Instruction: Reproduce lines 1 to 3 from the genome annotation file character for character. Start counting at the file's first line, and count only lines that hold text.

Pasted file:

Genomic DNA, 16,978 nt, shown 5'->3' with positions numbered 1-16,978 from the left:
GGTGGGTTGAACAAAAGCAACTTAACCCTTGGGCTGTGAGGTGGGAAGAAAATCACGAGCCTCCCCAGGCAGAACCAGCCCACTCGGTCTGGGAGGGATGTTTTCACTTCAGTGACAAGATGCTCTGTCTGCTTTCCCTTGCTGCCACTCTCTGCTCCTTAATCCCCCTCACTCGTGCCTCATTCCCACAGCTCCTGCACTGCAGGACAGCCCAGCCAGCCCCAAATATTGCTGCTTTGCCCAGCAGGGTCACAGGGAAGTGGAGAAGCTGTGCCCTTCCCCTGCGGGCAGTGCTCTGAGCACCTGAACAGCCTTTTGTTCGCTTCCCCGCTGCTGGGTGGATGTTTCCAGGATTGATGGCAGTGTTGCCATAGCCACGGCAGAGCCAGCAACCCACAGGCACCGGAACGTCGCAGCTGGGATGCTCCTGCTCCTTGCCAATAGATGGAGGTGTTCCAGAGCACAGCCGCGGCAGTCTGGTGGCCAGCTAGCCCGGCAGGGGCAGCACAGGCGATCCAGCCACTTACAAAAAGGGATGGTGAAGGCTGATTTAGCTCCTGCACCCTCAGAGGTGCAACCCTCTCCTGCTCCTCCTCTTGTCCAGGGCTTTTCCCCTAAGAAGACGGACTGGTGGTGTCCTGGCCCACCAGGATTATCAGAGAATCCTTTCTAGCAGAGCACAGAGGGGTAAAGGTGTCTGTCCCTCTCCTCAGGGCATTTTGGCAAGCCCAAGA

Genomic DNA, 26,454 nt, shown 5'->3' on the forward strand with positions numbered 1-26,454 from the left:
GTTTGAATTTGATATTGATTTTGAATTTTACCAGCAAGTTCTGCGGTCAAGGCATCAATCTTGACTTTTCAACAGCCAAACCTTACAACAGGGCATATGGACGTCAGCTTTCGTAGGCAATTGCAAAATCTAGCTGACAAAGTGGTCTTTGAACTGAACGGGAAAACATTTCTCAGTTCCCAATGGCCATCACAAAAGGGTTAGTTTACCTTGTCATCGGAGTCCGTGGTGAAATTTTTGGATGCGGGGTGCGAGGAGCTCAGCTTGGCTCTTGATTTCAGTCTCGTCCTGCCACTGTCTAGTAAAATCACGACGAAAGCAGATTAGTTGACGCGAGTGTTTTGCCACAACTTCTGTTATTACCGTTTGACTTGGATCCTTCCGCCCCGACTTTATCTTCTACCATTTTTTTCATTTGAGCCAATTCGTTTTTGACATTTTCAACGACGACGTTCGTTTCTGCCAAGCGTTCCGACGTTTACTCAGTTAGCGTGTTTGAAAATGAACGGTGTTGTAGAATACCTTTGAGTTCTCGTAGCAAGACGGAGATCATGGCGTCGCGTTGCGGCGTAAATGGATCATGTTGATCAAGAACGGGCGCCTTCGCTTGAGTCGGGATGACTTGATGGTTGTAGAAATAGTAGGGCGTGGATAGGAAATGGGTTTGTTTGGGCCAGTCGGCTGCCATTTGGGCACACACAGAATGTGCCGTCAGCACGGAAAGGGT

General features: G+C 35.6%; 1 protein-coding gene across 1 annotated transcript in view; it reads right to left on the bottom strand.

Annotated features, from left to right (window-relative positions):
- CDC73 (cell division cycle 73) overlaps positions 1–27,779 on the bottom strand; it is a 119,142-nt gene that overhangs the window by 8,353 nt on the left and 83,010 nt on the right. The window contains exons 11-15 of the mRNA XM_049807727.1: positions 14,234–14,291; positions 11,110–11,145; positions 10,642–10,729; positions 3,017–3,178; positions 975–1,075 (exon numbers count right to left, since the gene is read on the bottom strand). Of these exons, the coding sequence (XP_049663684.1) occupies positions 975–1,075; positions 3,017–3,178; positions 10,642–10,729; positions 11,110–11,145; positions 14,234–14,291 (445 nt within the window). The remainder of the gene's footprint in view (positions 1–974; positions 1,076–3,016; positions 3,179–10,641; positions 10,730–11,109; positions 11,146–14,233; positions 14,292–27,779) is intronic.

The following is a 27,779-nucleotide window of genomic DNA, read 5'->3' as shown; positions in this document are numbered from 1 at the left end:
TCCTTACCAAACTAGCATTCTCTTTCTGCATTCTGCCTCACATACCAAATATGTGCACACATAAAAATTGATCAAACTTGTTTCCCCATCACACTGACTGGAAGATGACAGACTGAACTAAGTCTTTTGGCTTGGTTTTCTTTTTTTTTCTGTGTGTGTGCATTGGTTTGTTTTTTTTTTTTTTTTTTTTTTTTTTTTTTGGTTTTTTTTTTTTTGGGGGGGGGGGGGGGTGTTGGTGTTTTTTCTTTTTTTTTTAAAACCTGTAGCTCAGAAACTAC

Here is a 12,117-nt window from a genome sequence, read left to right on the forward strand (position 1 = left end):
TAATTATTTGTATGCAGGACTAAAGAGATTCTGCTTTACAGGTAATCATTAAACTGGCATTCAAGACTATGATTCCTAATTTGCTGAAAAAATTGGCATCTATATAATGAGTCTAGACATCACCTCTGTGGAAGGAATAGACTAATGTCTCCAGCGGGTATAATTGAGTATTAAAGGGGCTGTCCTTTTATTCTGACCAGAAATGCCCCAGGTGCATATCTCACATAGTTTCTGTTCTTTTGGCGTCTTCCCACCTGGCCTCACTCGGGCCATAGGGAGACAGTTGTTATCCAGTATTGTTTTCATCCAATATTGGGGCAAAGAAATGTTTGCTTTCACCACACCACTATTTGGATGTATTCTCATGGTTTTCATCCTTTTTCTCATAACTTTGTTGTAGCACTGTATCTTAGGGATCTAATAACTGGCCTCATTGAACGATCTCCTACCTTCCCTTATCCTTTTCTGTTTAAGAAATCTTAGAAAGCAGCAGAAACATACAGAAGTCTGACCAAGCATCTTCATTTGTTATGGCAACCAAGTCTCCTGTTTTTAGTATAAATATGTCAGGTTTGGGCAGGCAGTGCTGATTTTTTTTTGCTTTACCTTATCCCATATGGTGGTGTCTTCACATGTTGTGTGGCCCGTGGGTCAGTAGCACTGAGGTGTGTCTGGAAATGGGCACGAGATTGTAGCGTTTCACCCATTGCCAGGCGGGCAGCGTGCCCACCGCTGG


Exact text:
Genomic DNA, 16,978 nt, shown 5'->3' with positions numbered 1-16,978 from the left:
GGTGGGTTGAACAAAAGCAACTTAACCCTTGGGCTGTGAGGTGGGAAGAAAATCACGAGCCTCCCCAGGCAGAACCAGCCCACTCGGTCTGGGAGGGATGTTTTCACTTCAGTGACAAGATGCTCTGTCTGCTTTCCCTTGCTGCCACTCTCTGCTCCTTAATCCCCCTCACTCGTGCCTCATTCCCACAGCTCCTGCACTGCAGGACAGCCCAGCCAGCCCCAAATATTGCTGCTTTGCCCAGCAGGGTCACAGGGAAGTGGAGAAGCTGTGCCCTTCCCCTGCGGGCAGTGCTCTGAGCACCTGAACAGCCTTTTGTTCGCTTCCCCGCTGCTGGGTGGATGTTTCCAGGATTGATGGCAGTGTTGCCATAGCCACGGCAGAGCCAGCAACCCACAGGCACCGGAACGTCGCAGCTGGGATGCTCCTGCTCCTTGCCAATAGATGGAGGTGTTCCAGAGCACAGCCGCGGCAGTCTGGTGGCCAGCTAGCCCGGCAGGGGCAGCACAGGCGATCCAGCCACTTACAAAAAGGGATGGTGAAGGCTGATTTAGCTCCTGCACCCTCAGAGGTGCAACCCTCTCCTGCTCCTCCTCTTGTCCAGGGCTTTTCCCCTAAGAAGACGGACTGGTGGTGTCCTGGCCCACCAGGATTATCAGAGAATCCTTTCTAGCAGAGCACAGAGGGGTAAAGGTGTCTGTCCCTCTCCTCAGGGCATTTTGGCAAGCCCAAGA

Genomic DNA, 26,454 nt, shown 5'->3' on the forward strand with positions numbered 1-26,454 from the left: